The chain gang

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Many people, when they finish their day’s work, like to kick off their shoes, stretch out in front of the TV and relax. But not the Cole family.
After supper, the best part of their day has just begun when they can take a couple Belgian draft horse teams out into nearby woods and do some serious work.
It’s a genetic thing with Bill Cole and his wife, Debbie Keys Cole. They both come from draft horse families. Bill’s father, Harold Cole, came from one of those families that never completely gave up draft horses after the war.
In the blood. They could take or leave tractors as the need arose, but draft horses were in their blood.
Harold is a good teamster and made sure his sons, Bill and Mike, learned and practiced good draft horse skills and traditions.
Dave Keys, Debbie’s father, has four daughters and no boys. Dave, too, is a draft horse teamster, and a lifelong friend of Harold Cole. Since Dave had no boys to share his love of horse and mules, some felt sorry for him.
With a love for horses, Debbie especially, the girls developed into fine teamsters. In fact, Debbie can give her dad and anybody else competition at plowing matches.
Both Dave and Harold are charter members of the Central Ohio Draft Horse Association.
Through the last half of the 20th century, when the draft horse was all but abandoned to the tractor, Dave, Harold and a handful of other teamsters kept and preserved draft horse skills and traditions outside of the Amish community in Ohio.
Current project. Right now, the Coles are working in a park-like woodlot across from their farm. They are selectively cutting white oak, cherry and walnut. These species are in demand and the prices are good.
Poplar, maple and a few others are in overstock, so they just let those trees grow and appreciate.
On Saturdays and holidays, three generations of the families get together and make a day of horse logging and family bonding.
With Bill and 18-year-old Allen manning the saws, and Uncle Mike, Bill’s brother, snaking the logs out to the logging road where Dave and Debbie can haul them to the yarding area, they keep three teams of horses busy in a real family effort.
Debbie’s sister Kathy keeps an eye on 3-and-a-half-year-old Sam, who is looking forward to the day when he can be an active part of the team, instead of just a cheerleader.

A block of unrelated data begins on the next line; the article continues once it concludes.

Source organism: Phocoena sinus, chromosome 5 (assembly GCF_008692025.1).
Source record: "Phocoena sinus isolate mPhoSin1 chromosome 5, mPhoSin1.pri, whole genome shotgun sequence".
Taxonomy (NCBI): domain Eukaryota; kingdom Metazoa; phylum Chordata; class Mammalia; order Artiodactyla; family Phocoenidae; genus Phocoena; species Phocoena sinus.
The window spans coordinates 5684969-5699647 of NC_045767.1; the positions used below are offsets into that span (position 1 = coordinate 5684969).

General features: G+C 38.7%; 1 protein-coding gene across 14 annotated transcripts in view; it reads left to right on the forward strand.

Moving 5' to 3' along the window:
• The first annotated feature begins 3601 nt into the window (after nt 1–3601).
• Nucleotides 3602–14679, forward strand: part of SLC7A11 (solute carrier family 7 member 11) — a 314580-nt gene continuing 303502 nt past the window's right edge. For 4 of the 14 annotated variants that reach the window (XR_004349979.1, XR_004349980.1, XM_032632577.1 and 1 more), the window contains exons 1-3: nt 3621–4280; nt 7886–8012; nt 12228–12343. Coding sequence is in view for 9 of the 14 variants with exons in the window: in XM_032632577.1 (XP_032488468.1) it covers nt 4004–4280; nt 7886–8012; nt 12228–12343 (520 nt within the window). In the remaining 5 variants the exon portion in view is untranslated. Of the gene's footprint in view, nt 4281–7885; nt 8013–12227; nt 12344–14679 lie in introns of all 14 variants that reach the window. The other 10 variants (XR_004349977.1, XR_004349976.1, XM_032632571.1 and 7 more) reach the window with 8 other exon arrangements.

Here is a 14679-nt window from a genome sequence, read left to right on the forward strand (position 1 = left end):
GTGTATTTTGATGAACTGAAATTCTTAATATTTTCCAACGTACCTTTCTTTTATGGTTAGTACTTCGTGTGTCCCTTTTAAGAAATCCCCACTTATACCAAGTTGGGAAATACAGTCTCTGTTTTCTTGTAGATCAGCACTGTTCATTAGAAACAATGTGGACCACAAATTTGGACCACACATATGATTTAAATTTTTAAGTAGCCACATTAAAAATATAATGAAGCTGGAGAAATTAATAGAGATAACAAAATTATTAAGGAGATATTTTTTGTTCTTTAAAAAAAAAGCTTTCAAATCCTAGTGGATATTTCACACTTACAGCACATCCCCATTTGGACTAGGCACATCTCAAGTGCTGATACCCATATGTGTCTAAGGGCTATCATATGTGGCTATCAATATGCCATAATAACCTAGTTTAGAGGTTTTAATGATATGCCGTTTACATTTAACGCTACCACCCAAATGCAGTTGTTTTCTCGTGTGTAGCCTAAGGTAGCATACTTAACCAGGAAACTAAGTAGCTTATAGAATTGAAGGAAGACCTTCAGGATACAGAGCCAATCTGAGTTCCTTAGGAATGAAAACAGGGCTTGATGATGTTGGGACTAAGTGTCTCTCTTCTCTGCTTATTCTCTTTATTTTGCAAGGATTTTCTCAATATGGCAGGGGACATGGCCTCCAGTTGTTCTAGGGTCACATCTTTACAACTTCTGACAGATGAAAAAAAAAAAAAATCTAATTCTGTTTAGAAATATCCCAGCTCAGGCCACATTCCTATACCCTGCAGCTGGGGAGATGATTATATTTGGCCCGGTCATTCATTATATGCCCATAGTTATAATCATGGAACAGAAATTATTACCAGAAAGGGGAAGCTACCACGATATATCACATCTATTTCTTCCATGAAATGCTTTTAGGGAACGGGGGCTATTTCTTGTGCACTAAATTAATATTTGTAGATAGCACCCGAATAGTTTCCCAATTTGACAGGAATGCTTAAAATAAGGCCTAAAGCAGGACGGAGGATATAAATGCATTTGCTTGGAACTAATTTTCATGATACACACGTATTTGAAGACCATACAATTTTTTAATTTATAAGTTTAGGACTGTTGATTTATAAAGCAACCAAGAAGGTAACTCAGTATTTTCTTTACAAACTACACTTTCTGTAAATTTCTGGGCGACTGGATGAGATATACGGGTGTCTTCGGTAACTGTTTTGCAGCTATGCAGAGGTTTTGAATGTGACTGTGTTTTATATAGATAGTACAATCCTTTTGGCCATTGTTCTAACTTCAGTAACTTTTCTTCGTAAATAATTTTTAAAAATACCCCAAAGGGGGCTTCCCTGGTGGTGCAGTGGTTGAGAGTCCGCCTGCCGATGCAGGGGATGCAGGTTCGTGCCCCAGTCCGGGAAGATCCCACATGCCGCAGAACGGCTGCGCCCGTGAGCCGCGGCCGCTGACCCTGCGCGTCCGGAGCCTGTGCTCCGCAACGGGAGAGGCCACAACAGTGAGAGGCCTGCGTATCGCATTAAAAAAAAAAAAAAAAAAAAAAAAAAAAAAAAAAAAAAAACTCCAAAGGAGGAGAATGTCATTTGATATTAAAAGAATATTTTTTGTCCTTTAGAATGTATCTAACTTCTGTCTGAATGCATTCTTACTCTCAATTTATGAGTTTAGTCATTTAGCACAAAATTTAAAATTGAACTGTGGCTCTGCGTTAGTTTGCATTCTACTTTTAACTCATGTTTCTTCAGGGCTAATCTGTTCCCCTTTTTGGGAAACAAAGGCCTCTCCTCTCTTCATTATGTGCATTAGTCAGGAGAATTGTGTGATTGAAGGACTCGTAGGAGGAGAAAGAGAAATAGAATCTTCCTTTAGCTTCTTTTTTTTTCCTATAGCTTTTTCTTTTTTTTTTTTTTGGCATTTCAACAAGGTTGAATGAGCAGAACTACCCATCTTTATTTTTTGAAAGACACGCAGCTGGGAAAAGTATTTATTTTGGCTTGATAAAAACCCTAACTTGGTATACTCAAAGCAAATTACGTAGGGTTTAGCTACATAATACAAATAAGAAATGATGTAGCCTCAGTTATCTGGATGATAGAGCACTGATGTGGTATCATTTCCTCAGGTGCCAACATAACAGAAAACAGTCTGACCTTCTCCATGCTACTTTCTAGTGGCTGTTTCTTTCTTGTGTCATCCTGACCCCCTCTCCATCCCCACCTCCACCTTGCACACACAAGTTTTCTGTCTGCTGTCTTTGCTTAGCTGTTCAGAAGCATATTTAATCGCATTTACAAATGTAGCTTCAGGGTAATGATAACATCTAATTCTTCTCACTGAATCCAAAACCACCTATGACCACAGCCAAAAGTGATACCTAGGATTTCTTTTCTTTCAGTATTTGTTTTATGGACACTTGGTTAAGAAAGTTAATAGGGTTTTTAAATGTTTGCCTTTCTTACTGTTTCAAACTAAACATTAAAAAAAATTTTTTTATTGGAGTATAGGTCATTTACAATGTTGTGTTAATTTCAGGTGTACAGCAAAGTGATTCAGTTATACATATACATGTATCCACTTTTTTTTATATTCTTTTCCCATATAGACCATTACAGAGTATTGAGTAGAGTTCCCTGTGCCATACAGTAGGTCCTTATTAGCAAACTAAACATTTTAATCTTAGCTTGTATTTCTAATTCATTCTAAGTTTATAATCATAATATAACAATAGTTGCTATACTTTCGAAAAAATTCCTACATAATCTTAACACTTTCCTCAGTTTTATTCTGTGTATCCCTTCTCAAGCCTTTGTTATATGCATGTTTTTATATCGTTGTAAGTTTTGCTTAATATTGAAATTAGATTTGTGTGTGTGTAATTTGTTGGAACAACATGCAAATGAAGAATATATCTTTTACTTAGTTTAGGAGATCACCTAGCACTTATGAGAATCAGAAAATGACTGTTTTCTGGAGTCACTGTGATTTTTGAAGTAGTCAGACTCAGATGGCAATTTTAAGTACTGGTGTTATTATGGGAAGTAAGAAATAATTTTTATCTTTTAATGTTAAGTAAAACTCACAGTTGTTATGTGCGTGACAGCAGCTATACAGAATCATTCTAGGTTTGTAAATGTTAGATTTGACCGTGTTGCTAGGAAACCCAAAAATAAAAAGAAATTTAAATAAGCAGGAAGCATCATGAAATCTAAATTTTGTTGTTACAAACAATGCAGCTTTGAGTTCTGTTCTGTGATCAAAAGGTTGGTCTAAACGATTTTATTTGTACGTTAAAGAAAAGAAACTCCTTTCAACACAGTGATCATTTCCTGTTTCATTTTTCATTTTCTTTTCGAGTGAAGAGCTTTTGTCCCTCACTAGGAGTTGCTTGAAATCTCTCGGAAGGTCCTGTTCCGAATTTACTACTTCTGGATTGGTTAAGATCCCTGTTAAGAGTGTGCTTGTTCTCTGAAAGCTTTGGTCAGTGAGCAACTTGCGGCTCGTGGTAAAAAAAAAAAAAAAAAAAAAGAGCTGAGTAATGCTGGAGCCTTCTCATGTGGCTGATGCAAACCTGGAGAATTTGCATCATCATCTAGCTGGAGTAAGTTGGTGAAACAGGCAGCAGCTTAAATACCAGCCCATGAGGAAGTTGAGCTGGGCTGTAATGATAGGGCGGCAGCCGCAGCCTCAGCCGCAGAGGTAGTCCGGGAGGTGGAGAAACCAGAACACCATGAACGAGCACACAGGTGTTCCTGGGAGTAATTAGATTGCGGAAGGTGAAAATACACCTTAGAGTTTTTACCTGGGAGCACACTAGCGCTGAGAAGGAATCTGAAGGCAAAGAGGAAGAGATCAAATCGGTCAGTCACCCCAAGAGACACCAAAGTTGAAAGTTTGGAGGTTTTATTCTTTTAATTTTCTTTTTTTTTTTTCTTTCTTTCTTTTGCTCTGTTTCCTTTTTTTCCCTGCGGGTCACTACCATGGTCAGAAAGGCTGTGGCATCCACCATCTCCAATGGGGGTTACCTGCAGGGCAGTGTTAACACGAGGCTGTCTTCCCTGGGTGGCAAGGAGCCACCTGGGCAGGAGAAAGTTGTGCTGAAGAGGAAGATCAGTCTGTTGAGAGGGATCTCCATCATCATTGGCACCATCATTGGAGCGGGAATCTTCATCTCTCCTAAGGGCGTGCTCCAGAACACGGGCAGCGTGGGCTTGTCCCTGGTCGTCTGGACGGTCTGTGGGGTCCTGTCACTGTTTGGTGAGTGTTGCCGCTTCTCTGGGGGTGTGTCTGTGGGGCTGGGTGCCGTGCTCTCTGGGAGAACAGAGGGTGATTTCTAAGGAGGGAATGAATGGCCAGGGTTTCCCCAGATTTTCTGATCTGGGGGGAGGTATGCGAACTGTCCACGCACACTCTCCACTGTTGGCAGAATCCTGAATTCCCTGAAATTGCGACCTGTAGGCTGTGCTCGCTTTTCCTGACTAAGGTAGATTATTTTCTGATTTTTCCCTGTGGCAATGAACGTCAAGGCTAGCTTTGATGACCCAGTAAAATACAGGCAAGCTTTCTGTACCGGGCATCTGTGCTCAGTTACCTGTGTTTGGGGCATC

The Coles cut prime trees selectively for lumber, and weed out damaged, diseased, crooked or other trees that will never be quality timber. This relieves competition from young trees that will grow more quickly, and leaves the forest in a healthier, more productive state.
A properly managed woodlot cut selectively will produce lumber – income – indefinitely. And the trees will help clean air, provide oxygen and hold and build the soil on steep, rough or marginal land not suitable for cultivation.
Custom cart. One of the logging carts Dave uses was designed by him and has evolved over 24 years since he and Charley Adams decided they needed a better cart.
For two years, the original prototype underwent design changes as they perfected the cart to meet their needs.
Ronney Myers from Cuyahoga Falls liked it and cut and contributed parts before building a few copies of it for his own use and for friends. Over the years, others have copied it and there are a lot of them scattered over the Midwest and down into West Virginia.
The logs are sold to local cabinet shops and wood-working mills to provide jobs locally. The products of these small shops and mills are sold across the country and beyond to generate income and support the local economy.
Nothing is wasted. Trees and limbs not fit for lumber are cut into firewood, which Bill uses in his outdoor wood-burning furnace to heat the house.
Competition. In Ohio, where the haul from the stump to the truck is not too long, the draft horse is a very practical means of skidding logs.
Properly shod, they handle most terrain and will haul logs out with minimal damage to other trees and the landscape Their 3- or 4-mph pace is just the right speed.
After a couple of years in the woods, draft horses develop the muscle, sinew and bone to compete in the pulling ring.
Bill and Debbie’s teams are the teams to beat wherever they are entered. At 2,300 pounds or 2,400 pounds, they are an intimidating sight for the competition.
With petroleum at $3.50 a gallon, using draft horses to haul logs from selectively cut woodlots is a very practical option. But the draft horse teamsters have always known that.

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